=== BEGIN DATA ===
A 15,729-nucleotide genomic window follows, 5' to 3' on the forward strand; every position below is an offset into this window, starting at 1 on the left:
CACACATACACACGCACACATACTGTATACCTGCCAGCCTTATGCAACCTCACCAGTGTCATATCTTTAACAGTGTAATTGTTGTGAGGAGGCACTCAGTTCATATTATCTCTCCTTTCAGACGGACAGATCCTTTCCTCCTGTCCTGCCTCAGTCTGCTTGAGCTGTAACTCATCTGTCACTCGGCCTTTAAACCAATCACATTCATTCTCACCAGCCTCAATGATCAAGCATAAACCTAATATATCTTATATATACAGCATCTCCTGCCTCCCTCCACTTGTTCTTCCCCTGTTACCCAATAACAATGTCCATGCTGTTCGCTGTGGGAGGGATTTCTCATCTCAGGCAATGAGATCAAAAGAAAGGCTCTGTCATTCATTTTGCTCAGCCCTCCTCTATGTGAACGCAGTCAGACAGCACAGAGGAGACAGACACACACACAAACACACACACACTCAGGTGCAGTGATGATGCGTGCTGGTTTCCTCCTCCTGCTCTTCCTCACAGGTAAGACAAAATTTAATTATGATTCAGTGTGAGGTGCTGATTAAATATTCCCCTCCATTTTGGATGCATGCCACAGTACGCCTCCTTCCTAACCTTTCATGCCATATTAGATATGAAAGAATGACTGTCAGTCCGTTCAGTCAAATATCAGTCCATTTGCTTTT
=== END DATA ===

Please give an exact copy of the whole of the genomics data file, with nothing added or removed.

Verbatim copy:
A 15,729-nucleotide genomic window follows, 5' to 3' on the forward strand; every position below is an offset into this window, starting at 1 on the left:
CACACATACACACGCACACATACTGTATACCTGCCAGCCTTATGCAACCTCACCAGTGTCATATCTTTAACAGTGTAATTGTTGTGAGGAGGCACTCAGTTCATATTATCTCTCCTTTCAGACGGACAGATCCTTTCCTCCTGTCCTGCCTCAGTCTGCTTGAGCTGTAACTCATCTGTCACTCGGCCTTTAAACCAATCACATTCATTCTCACCAGCCTCAATGATCAAGCATAAACCTAATATATCTTATATATACAGCATCTCCTGCCTCCCTCCACTTGTTCTTCCCCTGTTACCCAATAACAATGTCCATGCTGTTCGCTGTGGGAGGGATTTCTCATCTCAGGCAATGAGATCAAAAGAAAGGCTCTGTCATTCATTTTGCTCAGCCCTCCTCTATGTGAACGCAGTCAGACAGCACAGAGGAGACAGACACACACACAAACACACACACACTCAGGTGCAGTGATGATGCGTGCTGGTTTCCTCCTCCTGCTCTTCCTCACAGGTAAGACAAAATTTAATTATGATTCAGTGTGAGGTGCTGATTAAATATTCCCCTCCATTTTGGATGCATGCCACAGTACGCCTCCTTCCTAACCTTTCATGCCATATTAGATATGAAAGAATGACTGTCAGTCCGTTCAGTCAAATATCAGTCCATTTGCTTTT